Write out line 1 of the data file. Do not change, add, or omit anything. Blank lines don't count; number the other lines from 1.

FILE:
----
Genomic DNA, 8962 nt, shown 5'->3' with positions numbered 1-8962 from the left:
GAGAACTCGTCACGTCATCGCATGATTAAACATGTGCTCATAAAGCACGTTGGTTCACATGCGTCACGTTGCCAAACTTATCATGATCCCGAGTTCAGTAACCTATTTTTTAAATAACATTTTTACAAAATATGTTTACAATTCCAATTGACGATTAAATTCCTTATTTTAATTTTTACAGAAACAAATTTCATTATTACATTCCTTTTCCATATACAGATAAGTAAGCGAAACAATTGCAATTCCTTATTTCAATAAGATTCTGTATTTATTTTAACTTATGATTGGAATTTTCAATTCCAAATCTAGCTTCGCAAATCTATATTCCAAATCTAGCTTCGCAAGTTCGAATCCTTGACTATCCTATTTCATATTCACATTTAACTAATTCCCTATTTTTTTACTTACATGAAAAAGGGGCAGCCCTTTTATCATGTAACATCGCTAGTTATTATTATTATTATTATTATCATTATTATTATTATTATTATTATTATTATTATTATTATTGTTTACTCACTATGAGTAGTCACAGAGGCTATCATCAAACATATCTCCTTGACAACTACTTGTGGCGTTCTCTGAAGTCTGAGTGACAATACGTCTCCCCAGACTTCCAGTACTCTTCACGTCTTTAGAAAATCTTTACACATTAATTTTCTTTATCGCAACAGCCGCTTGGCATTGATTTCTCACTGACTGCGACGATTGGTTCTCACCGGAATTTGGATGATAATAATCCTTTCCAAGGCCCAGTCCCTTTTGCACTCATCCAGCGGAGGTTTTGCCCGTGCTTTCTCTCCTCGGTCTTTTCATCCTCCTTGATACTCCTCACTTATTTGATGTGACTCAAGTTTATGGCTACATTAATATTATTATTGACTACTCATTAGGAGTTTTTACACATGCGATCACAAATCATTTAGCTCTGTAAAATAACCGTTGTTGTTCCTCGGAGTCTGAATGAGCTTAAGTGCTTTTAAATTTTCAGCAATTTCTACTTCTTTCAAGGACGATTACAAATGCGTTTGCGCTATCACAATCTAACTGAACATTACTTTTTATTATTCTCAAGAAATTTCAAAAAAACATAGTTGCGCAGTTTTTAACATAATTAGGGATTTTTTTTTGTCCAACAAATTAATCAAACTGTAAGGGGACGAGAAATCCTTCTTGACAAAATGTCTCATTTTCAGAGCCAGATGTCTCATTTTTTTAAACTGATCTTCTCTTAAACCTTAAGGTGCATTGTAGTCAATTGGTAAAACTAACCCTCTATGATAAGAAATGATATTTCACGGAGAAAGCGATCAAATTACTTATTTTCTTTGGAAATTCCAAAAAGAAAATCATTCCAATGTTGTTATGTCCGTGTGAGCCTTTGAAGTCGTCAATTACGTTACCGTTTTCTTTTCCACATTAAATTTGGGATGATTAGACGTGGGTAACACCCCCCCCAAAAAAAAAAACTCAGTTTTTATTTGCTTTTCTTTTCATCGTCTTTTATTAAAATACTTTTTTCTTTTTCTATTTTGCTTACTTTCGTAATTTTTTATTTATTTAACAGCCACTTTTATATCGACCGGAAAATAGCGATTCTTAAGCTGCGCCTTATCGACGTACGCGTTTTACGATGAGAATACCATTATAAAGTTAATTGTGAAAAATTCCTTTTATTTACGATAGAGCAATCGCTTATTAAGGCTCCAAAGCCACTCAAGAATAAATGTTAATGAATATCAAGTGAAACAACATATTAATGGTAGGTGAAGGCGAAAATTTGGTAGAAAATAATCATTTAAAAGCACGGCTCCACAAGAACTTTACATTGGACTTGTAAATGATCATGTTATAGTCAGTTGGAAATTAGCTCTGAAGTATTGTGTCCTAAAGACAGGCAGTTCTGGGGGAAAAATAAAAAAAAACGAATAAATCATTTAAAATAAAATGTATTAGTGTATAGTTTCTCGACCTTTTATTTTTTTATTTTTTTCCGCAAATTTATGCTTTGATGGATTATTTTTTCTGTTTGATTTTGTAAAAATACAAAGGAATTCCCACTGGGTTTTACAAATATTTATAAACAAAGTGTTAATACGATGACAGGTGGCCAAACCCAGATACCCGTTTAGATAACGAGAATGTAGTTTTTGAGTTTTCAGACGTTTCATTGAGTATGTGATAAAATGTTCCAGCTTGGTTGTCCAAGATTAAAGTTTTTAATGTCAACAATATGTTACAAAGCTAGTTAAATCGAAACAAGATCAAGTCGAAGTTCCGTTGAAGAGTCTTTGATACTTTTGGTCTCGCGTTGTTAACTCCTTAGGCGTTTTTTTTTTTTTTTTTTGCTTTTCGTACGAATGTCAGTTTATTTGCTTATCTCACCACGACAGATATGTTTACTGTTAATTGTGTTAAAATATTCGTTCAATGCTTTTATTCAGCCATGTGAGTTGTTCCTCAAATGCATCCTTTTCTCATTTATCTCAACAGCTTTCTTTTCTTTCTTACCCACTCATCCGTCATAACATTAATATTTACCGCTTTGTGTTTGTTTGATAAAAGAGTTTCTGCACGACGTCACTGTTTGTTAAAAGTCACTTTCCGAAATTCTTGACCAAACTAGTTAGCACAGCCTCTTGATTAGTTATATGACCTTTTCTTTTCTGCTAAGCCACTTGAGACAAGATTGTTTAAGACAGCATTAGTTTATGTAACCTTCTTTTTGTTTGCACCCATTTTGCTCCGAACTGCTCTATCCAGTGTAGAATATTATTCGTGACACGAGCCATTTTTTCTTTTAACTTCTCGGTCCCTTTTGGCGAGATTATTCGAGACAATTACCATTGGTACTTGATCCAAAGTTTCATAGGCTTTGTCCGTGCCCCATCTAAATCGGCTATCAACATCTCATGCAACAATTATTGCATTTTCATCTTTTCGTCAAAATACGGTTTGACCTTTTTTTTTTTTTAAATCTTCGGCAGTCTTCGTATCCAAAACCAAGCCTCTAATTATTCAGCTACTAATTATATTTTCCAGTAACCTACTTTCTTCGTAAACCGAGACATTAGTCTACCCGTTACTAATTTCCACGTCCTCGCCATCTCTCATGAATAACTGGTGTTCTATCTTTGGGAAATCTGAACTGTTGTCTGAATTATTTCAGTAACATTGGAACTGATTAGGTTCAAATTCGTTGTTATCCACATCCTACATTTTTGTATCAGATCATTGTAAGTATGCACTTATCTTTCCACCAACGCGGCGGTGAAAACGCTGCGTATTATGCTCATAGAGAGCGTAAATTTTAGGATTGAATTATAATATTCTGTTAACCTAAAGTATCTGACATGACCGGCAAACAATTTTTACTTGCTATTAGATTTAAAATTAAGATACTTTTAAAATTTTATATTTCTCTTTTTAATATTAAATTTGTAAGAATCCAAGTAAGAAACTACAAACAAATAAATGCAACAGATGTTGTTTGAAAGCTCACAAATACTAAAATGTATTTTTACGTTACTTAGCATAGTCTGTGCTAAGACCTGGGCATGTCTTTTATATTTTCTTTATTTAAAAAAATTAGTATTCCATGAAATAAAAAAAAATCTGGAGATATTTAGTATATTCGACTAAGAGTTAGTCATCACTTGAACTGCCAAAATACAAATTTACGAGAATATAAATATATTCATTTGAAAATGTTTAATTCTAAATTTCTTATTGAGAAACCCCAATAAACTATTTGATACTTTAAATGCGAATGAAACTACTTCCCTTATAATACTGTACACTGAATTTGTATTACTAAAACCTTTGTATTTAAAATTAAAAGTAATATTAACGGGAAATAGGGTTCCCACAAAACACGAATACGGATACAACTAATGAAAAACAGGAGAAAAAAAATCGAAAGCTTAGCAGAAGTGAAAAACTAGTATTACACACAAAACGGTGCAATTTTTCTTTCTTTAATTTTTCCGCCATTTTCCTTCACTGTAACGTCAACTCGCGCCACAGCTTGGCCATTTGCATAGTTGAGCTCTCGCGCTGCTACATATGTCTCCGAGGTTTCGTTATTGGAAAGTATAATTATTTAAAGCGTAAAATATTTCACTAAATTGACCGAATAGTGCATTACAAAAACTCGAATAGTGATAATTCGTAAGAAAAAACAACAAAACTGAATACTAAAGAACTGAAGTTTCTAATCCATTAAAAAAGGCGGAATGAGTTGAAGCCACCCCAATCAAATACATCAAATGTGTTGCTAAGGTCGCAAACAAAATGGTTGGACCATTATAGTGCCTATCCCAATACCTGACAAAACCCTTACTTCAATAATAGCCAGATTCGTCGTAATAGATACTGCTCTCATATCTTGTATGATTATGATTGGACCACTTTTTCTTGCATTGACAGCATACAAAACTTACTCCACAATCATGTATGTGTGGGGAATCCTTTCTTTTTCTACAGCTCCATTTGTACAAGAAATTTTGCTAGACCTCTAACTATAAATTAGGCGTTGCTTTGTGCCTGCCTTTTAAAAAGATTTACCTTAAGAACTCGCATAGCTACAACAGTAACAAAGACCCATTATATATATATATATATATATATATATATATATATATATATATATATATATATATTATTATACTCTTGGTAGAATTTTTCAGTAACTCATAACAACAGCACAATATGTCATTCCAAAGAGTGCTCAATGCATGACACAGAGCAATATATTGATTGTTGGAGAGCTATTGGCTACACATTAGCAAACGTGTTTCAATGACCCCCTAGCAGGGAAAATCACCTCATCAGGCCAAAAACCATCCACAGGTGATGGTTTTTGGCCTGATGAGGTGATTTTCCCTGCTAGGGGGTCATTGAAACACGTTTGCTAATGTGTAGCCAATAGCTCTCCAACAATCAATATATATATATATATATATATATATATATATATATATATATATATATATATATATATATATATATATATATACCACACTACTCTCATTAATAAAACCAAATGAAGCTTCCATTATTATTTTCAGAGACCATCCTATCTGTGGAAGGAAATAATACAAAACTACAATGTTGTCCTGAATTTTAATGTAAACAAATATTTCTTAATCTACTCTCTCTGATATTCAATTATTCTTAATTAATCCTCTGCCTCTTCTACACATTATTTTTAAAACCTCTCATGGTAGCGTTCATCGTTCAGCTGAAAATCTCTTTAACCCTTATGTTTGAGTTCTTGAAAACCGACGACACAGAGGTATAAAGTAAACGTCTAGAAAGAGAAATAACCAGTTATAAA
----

Genomic DNA, 8962 nt, shown 5'->3' with positions numbered 1-8962 from the left: